For the students who play Big Jay and Baby Jay, their special KU experience is one big secret. The students are told to tell as few people as possible their identity, leading to some awkward questions about their whereabouts on game days.
The identity of the students behind the masks are never publicly revealed. You can’t look them up on any website, and there’s no trace of their mascot exploits on social media.
But when Commencement comes, the graduating seniors get their one day to share with the world the activity that made them both a campus icon and completely nameless.
Laura Ballard, d’08, g’09, spent three of her four years at KU cheering for the Jayhawks from the sidelines as Baby Jay. As a sophomore, a graduating senior explained to her the tradition of wearing the boots for the walk down the hill.
“One of the first rules I learned as a mascot was to never be partially dressed in the suit – it ruins the ‘magic’ of the mascot,” Ballard said. “That’s when it hit me how truly special Commencement is. We spend our mascot career doing our best to perform anonymously, and graduation is the one time when we can be both Baby Jay and ourselves.”
“I overheard lots of people commenting on my shoes. A few thought it was a random way to stand out in the crowd, but I heard many exclaim, ‘She must be Baby Jay!’ I was really proud of all I had accomplished at KU as a student and a member of the Spirit Squad, so it felt good to be recognized. I was even asked to take a few pictures with random students, which actually felt very normal since I posed in many pictures with random people as a mascot.”
The following was shared with alumni members as an April Fool’s Day joke on April 1, 2015. Our playful prank, which included a “new” logo added to the website, fooled more than a few alumni, but by sundown everything was back to normal, and everyone was let in on the joke. We’ve kept the post for posterity, but don’t be fooled again! What follows is pure folly and is not to be believed. Proceed at your own risk:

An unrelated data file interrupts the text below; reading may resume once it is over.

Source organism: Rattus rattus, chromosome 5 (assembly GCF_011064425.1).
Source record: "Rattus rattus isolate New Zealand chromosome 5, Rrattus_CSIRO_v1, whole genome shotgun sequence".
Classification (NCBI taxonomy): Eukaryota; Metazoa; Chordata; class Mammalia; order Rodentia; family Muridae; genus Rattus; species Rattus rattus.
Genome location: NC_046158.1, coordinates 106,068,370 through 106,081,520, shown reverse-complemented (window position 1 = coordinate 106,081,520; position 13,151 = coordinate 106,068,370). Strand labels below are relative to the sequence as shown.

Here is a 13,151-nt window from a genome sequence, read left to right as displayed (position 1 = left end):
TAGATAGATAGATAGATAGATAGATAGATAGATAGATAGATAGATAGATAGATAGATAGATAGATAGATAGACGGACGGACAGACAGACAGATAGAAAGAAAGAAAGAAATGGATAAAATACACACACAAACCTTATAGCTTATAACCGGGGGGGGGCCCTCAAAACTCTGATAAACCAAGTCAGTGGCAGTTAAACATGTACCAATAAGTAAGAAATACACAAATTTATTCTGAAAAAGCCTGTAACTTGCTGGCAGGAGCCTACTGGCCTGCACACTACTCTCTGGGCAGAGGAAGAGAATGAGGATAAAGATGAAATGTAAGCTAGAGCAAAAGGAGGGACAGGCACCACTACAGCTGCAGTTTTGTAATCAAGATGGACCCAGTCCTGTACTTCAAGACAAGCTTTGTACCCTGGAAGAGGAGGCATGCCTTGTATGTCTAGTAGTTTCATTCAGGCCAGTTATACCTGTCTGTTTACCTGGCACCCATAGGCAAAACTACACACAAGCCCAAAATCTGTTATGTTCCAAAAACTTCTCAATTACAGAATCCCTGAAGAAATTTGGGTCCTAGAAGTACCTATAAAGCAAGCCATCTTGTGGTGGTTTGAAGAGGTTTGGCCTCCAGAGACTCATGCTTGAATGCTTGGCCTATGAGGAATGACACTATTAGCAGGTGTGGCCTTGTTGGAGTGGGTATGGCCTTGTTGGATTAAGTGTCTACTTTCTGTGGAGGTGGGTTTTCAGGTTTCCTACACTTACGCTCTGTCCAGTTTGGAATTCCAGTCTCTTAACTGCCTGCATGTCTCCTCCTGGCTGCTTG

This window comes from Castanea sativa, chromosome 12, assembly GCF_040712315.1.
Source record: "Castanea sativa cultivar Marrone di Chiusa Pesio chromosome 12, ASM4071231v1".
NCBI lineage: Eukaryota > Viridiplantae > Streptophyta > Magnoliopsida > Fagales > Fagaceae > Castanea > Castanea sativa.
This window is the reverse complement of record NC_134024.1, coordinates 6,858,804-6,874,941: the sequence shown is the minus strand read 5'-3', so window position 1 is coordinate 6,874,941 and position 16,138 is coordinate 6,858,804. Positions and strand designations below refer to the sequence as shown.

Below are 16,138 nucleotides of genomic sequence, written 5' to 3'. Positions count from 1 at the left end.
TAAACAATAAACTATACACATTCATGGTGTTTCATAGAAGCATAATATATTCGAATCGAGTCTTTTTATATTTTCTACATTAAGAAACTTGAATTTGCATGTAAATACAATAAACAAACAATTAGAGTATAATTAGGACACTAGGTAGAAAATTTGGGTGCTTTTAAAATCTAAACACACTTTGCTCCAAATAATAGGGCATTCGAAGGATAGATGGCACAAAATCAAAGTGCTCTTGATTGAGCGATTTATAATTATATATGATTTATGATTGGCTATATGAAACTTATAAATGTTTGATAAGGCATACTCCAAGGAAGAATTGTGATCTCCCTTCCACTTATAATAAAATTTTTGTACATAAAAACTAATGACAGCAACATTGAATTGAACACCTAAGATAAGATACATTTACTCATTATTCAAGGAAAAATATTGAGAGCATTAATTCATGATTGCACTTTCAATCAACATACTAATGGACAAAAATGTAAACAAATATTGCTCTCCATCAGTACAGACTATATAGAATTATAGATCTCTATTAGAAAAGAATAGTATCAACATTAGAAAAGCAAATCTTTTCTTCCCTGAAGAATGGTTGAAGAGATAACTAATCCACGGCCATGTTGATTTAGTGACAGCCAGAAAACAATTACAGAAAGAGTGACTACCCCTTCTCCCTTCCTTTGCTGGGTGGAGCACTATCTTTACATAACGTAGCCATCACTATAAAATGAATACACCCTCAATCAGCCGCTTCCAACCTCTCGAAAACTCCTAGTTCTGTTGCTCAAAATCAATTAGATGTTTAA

At the end of 2014, we asked alumni to vote for their favorite Jayhawk, and hundreds of you responded. In January we shared the results of the survey, and the winner, with a whopping 27% of the vote, was the 1941 “Fighting” Jayhawk.
KU alumni spoke, and we listened.
So starting today, a new era begins for the KU Alumni Association, with an old twist. Today we are proud to announce our new logo and brand identity that pays tribute to KU’s history and tradition, while echoing the voice of KU alumni.
The Fighting Jayhawk Returns
Our new logo proudly features the Fighting Jayhawk, originally designed by student Eugene “Yogi” Williams in 1941. Williams, who worked as a cartoonist for the University Daily Kansan, created the Fighting Jayhawk with a more aggressive demeanor, reflecting the mood of campus and the country in the midst of World War II.
Though the Fighting Jayhawk was replaced as KU’s official symbol by a happier version in 1946, Yogi Williams’ version never went away entirely, attesting to its popularity. As of today, it’s been called back into action.
We expect the rest of the university to follow the Alumni Association’s lead, adopting the Fighting Jayhawk everywhere from KU business cards to the center of James Naismith Court, including the mascots. While Big Jay is already imposing enough to intimidate opponents, a new “Fighting Baby Jay” will strike fear into the hearts of children who dare support KU opponents.
Don’t be fooled by today’s announcement, as logos are often here today and gone tomorrow. We appreciate all of the proud members of the KU Alumni Association who voted for their favorite Jayhawk, giving an old bird a fighting chance.
Happy April Fool’s Day, and Rock Chalk!